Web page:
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[701a] instead of silent, as though they knew the difference between good and bad music, and in place of an aristocracy in music there sprang up a kind of base theatrocracy.1 For if in music, and music only, there had arisen a democracy of free men, such a result would not have been so very alarming; but as it was, the universal conceit of universal wisdom and the contempt for law originated in the music, and on the heels of these came liberty. For, thinking themselves knowing, men became fearless; and audacity begat effrontery. For to be fearless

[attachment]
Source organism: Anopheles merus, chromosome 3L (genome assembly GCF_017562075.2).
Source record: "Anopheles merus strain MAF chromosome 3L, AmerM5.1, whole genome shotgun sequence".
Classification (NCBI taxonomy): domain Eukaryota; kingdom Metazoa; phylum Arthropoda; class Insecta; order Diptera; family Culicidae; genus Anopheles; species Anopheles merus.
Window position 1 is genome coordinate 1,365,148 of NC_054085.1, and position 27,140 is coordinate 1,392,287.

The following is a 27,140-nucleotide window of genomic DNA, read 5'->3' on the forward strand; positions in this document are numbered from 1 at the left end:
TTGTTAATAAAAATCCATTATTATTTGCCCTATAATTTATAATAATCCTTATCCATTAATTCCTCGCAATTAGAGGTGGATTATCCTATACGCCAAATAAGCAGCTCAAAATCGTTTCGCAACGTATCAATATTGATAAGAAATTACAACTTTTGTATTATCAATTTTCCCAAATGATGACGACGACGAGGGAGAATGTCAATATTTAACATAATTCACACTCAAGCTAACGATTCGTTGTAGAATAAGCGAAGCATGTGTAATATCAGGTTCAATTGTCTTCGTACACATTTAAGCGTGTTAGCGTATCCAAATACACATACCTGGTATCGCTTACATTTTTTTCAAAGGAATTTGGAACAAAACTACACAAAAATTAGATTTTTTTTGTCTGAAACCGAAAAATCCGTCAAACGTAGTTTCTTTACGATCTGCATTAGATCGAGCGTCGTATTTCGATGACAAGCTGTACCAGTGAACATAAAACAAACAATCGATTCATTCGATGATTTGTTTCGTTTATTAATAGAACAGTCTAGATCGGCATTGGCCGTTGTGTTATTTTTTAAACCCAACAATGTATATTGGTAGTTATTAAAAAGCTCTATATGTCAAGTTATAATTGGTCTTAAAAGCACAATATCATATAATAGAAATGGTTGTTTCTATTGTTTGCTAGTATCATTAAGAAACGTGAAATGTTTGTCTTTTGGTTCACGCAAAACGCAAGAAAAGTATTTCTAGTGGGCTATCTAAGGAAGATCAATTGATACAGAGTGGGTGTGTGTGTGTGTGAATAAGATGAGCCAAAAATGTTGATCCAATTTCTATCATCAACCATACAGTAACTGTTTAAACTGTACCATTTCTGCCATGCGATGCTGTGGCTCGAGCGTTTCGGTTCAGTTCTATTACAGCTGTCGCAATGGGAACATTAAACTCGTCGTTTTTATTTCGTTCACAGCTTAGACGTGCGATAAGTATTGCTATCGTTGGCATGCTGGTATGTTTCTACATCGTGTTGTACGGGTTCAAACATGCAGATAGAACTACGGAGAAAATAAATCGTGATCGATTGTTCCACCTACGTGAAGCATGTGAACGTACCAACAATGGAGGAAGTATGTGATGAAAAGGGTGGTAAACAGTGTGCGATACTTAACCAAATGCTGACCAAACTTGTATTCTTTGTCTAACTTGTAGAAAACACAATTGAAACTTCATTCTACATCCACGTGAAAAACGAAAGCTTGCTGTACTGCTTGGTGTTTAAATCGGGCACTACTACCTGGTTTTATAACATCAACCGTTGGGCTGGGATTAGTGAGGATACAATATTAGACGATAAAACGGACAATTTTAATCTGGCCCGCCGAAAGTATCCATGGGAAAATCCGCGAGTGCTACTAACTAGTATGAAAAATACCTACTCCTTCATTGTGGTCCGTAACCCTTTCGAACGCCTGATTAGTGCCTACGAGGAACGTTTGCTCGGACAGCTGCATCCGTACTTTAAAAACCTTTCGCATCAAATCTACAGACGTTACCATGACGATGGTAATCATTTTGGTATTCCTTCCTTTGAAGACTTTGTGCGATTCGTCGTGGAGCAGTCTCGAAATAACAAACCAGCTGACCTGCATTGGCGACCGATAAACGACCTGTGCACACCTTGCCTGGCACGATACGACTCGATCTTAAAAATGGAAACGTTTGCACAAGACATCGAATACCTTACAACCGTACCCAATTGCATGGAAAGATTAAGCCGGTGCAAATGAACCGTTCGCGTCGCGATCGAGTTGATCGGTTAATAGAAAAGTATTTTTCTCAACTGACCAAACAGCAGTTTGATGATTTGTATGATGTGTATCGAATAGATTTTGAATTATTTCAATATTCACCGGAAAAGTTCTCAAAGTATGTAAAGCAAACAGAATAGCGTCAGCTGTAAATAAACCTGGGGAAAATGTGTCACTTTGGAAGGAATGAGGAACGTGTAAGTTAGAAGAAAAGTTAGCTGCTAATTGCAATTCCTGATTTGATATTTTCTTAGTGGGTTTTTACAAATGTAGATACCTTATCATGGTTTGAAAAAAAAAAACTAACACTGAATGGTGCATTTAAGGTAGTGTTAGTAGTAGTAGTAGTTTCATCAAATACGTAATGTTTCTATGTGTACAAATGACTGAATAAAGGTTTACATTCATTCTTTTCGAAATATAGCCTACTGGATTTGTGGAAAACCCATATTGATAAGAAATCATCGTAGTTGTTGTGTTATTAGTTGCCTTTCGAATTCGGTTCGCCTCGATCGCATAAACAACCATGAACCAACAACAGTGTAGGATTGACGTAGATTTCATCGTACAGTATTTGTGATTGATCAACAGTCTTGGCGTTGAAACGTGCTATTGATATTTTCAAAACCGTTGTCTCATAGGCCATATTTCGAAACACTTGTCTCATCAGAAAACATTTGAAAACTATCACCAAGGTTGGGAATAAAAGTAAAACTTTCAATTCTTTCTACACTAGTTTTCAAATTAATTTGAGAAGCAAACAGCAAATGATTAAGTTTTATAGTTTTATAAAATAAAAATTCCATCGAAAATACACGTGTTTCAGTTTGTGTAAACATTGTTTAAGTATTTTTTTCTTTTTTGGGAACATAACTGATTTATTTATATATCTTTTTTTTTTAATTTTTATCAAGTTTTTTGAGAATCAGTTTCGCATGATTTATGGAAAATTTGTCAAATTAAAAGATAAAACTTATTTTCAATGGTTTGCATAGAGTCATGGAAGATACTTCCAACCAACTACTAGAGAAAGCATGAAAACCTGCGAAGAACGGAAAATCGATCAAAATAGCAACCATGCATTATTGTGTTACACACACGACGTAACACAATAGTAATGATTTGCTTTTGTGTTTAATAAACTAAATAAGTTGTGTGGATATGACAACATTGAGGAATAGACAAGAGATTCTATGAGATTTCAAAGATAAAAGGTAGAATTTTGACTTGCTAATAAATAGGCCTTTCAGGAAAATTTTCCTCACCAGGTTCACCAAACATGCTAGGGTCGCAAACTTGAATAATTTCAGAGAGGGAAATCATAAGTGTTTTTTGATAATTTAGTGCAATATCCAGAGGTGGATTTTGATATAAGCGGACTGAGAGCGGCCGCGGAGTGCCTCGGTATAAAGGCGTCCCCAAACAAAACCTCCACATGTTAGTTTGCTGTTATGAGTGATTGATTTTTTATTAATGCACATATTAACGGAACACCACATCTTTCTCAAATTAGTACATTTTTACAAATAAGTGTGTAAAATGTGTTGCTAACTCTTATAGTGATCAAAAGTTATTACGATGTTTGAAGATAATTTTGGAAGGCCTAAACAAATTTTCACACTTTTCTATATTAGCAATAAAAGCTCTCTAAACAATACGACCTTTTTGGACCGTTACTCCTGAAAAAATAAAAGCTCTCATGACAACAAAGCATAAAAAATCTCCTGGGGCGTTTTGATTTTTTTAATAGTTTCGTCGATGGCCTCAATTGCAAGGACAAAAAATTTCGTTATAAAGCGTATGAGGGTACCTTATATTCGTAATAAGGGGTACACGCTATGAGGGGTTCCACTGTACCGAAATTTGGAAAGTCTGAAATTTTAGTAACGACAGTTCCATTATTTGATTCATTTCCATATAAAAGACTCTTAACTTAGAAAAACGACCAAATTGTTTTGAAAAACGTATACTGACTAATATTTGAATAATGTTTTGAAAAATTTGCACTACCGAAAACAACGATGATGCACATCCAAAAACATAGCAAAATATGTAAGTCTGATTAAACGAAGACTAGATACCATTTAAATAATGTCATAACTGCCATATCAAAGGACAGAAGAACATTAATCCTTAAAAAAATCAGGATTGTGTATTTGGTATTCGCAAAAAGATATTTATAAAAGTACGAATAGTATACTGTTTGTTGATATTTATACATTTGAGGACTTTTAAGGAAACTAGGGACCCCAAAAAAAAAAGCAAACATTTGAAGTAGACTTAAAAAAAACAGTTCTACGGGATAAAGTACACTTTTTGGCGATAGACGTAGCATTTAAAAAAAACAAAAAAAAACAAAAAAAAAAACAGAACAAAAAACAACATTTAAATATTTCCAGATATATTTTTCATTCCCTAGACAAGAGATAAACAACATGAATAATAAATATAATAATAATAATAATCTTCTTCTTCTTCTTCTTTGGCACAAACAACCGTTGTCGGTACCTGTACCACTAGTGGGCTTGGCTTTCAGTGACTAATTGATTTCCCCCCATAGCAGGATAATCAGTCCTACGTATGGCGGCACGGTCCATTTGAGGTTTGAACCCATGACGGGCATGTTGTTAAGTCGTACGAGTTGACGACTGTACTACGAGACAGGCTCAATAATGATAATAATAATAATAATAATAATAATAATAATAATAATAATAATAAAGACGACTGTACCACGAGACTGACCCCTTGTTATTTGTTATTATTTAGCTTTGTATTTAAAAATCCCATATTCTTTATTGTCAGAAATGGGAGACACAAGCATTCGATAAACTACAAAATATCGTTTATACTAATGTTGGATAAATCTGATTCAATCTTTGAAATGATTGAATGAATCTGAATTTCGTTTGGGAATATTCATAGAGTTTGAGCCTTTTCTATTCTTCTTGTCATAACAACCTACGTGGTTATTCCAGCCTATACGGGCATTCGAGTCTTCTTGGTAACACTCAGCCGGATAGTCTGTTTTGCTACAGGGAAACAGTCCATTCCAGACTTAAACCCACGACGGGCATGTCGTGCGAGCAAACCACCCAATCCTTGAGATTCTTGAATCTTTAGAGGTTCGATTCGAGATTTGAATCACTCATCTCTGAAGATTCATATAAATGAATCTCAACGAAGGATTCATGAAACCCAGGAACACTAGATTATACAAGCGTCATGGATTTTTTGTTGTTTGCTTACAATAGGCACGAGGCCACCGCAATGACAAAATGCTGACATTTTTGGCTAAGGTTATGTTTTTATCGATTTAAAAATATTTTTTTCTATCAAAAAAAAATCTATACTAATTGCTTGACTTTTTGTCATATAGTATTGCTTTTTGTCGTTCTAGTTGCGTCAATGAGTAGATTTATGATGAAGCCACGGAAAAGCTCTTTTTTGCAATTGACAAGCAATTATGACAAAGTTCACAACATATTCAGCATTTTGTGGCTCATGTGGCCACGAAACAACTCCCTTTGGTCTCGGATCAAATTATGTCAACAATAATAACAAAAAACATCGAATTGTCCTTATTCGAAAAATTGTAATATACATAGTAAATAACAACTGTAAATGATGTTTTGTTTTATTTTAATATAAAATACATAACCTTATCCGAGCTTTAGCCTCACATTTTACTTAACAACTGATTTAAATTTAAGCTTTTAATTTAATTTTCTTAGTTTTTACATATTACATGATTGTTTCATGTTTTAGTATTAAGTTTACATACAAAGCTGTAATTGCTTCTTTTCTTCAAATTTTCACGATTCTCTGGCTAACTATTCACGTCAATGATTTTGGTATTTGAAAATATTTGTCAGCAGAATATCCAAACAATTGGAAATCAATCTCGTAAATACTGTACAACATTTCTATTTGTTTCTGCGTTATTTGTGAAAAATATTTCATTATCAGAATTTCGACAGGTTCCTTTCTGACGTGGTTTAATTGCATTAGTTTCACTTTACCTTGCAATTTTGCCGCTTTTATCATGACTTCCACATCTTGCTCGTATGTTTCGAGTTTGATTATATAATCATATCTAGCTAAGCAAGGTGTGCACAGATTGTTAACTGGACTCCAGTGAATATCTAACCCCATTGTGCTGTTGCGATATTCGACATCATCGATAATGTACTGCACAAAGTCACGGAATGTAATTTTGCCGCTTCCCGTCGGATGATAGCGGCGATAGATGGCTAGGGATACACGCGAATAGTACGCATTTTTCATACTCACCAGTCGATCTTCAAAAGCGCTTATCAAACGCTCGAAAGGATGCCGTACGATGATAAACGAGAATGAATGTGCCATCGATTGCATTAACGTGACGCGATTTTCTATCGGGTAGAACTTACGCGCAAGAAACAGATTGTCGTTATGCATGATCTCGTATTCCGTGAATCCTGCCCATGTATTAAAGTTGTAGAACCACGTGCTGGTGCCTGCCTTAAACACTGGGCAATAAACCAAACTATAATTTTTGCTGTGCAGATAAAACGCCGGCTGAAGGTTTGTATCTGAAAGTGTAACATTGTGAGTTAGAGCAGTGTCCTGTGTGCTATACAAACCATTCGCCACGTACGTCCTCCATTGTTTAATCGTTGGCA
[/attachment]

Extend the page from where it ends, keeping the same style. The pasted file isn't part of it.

1 i.e., “rule of the audience”; as we might say, the pit and gallery sat in judgment. Cp. Aristot. Pol. 8.6.

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